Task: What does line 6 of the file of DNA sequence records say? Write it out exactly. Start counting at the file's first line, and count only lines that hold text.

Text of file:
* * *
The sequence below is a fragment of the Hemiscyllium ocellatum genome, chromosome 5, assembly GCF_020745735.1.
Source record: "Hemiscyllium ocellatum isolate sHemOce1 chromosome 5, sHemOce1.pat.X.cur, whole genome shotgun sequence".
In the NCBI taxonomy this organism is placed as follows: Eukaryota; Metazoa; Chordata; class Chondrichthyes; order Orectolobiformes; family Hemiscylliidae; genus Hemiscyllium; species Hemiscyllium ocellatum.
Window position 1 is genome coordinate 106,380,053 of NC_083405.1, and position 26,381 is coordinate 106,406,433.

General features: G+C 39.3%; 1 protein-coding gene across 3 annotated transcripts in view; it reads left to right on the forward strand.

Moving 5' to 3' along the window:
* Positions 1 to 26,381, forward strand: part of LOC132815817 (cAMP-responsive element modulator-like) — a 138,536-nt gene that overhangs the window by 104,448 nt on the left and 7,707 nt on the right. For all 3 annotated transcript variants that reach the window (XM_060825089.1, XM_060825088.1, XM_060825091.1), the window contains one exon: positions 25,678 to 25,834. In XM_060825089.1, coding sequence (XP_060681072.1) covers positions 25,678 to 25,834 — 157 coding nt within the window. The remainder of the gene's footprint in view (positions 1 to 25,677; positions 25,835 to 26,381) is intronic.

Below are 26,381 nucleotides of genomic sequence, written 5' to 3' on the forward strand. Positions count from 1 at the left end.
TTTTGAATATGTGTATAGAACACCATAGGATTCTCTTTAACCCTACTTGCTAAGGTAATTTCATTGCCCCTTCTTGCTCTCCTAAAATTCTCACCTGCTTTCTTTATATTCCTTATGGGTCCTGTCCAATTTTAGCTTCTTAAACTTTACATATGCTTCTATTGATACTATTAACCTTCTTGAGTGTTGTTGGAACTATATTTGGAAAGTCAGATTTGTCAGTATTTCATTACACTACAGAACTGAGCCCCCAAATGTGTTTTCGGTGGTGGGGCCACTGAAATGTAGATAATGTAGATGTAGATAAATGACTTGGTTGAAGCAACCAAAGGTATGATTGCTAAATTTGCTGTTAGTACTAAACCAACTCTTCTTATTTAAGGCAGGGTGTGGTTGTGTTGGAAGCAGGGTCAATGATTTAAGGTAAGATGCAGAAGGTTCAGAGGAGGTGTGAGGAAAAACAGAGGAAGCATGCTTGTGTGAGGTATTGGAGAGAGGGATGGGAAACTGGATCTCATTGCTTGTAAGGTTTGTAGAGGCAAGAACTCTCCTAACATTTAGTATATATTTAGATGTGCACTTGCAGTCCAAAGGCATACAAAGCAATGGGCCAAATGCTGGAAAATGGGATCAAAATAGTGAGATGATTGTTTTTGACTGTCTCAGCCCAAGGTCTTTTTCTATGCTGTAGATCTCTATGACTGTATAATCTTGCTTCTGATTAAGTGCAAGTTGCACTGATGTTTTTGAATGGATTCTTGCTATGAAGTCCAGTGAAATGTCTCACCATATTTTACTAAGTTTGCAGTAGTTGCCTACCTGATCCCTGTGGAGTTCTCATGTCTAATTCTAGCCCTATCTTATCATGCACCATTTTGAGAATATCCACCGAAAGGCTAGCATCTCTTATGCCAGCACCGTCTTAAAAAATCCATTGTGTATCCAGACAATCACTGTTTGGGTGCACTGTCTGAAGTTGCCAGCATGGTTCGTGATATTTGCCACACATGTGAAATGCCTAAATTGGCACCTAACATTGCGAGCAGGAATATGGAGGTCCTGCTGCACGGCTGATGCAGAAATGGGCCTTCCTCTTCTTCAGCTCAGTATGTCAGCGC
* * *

Moving 5' to 3' along the window: